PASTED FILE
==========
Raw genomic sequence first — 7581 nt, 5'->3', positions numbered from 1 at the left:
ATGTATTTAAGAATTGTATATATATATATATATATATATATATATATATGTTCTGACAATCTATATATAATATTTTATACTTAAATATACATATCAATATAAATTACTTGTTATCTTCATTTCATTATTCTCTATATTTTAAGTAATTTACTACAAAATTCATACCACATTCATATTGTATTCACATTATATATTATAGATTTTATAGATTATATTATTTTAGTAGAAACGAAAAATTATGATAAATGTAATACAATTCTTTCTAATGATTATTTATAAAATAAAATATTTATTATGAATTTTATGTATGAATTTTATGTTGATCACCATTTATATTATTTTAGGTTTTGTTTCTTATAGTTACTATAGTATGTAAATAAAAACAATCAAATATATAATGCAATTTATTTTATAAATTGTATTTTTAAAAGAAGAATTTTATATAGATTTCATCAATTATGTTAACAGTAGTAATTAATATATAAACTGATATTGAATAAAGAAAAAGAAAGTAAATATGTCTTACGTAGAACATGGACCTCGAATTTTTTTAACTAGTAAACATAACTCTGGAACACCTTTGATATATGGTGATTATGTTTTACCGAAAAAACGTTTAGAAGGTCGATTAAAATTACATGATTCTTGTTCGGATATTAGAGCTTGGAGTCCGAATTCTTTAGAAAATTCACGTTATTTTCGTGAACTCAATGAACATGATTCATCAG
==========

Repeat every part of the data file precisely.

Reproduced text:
Raw genomic sequence first — 7581 nt, 5'->3', positions numbered from 1 at the left:
ATGTATTTAAGAATTGTATATATATATATATATATATATATATATATATGTTCTGACAATCTATATATAATATTTTATACTTAAATATACATATCAATATAAATTACTTGTTATCTTCATTTCATTATTCTCTATATTTTAAGTAATTTACTACAAAATTCATACCACATTCATATTGTATTCACATTATATATTATAGATTTTATAGATTATATTATTTTAGTAGAAACGAAAAATTATGATAAATGTAATACAATTCTTTCTAATGATTATTTATAAAATAAAATATTTATTATGAATTTTATGTATGAATTTTATGTTGATCACCATTTATATTATTTTAGGTTTTGTTTCTTATAGTTACTATAGTATGTAAATAAAAACAATCAAATATATAATGCAATTTATTTTATAAATTGTATTTTTAAAAGAAGAATTTTATATAGATTTCATCAATTATGTTAACAGTAGTAATTAATATATAAACTGATATTGAATAAAGAAAAAGAAAGTAAATATGTCTTACGTAGAACATGGACCTCGAATTTTTTTAACTAGTAAACATAACTCTGGAACACCTTTGATATATGGTGATTATGTTTTACCGAAAAAACGTTTAGAAGGTCGATTAAAATTACATGATTCTTGTTCGGATATTAGAGCTTGGAGTCCGAATTCTTTAGAAAATTCACGTTATTTTCGTGAACTCAATGAACATGATTCATCAG